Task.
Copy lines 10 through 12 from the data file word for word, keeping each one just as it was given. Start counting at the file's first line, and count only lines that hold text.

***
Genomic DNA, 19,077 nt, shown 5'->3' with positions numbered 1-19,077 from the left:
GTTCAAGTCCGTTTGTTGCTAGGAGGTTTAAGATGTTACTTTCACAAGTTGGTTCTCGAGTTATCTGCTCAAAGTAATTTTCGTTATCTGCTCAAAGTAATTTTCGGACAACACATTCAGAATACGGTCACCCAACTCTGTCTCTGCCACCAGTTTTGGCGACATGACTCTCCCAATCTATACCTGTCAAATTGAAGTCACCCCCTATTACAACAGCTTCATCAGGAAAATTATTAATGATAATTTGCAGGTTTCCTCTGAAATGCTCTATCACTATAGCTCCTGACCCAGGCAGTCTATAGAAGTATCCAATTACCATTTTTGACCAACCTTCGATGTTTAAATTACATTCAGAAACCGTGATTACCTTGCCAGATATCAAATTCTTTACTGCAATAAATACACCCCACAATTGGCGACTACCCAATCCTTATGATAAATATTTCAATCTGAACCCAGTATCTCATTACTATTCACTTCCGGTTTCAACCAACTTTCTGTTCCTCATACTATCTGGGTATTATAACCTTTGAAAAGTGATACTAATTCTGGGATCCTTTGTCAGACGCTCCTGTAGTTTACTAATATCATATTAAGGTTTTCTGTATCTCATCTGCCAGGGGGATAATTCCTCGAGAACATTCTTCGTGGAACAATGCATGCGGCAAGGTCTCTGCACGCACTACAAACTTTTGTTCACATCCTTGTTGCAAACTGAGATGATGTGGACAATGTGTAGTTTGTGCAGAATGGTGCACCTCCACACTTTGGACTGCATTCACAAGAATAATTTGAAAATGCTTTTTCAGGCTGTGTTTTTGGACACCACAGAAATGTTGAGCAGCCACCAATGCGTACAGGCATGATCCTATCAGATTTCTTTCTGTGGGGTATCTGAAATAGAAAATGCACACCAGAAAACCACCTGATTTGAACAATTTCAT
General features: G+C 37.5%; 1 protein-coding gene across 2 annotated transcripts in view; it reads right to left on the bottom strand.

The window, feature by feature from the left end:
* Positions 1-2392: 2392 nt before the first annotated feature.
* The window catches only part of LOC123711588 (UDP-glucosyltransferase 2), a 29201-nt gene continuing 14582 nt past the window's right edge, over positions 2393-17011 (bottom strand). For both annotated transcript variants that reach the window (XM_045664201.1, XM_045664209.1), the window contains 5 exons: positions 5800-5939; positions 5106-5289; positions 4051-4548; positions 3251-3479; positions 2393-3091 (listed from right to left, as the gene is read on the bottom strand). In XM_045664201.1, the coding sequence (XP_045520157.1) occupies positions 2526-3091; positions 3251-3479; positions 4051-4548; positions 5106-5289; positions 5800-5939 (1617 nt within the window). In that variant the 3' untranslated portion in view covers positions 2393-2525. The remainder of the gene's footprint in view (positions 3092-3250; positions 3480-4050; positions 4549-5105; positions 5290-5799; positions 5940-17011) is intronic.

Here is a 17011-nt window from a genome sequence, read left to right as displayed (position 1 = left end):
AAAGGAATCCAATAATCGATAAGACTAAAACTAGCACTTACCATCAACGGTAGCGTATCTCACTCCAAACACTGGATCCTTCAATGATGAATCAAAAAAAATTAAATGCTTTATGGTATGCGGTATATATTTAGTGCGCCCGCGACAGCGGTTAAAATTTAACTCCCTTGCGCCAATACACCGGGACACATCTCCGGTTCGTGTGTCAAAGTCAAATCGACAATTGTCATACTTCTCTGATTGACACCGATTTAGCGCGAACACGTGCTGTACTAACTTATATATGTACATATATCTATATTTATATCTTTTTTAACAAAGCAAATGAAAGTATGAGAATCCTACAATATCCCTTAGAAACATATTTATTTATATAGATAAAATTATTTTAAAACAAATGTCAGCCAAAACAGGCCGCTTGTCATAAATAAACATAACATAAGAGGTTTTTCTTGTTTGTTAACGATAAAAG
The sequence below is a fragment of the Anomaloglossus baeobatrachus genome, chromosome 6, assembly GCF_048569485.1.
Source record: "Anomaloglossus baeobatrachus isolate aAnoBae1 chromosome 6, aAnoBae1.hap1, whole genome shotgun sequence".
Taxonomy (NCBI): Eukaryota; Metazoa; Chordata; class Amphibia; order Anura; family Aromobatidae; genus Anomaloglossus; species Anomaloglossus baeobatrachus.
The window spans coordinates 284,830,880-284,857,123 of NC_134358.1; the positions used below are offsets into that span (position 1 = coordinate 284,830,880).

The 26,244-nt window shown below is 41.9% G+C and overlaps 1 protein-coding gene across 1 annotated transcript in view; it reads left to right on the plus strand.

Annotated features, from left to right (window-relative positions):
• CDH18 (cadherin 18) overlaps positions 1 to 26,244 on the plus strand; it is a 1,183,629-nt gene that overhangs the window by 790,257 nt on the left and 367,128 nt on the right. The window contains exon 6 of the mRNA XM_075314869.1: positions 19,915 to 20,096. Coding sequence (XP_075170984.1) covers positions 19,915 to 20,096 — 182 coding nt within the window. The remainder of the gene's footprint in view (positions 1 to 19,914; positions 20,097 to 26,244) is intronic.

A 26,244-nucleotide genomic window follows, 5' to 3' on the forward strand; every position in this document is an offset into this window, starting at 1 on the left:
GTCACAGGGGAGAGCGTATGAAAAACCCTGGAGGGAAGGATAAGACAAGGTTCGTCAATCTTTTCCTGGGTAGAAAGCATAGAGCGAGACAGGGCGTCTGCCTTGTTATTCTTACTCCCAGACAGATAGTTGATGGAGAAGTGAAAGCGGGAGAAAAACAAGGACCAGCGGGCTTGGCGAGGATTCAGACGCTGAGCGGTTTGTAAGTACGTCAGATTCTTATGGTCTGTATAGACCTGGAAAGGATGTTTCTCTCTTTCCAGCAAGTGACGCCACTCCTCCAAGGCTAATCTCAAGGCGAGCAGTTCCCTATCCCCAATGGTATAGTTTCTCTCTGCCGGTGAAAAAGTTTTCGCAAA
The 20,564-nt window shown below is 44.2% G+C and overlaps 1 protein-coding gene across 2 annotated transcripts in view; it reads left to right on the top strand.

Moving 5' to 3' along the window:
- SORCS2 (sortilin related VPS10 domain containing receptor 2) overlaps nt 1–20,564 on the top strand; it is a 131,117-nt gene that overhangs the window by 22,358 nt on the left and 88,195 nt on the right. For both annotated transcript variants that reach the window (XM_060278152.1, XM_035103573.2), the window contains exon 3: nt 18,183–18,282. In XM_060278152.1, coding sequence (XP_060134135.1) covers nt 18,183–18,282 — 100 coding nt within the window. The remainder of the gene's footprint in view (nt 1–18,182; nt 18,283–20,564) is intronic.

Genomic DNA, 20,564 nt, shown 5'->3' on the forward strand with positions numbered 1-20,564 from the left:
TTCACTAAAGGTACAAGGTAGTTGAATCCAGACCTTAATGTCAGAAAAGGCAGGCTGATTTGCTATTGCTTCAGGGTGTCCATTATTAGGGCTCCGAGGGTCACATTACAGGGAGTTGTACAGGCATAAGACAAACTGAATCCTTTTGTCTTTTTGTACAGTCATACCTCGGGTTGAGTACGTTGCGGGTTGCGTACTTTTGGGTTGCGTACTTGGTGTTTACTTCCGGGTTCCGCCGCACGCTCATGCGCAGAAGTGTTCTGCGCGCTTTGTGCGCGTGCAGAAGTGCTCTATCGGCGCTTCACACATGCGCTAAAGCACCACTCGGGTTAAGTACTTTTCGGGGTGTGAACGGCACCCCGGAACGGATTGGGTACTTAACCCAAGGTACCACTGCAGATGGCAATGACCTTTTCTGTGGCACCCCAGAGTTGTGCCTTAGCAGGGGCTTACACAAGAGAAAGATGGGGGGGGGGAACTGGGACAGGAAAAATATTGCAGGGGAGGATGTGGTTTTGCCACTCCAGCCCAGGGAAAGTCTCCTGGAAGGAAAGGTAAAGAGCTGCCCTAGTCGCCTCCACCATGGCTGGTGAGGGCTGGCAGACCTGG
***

Source record: "Anomaloglossus baeobatrachus isolate aAnoBae1 chromosome 6, aAnoBae1.hap1, whole genome shotgun sequence".
Taxonomy (NCBI): Eukaryota; Metazoa; Chordata; class Amphibia; order Anura; family Aromobatidae; genus Anomaloglossus; species Anomaloglossus baeobatrachus.
The window spans coordinates 284,830,880-284,857,123 of NC_134358.1; the positions used below are offsets into that span (position 1 = coordinate 284,830,880).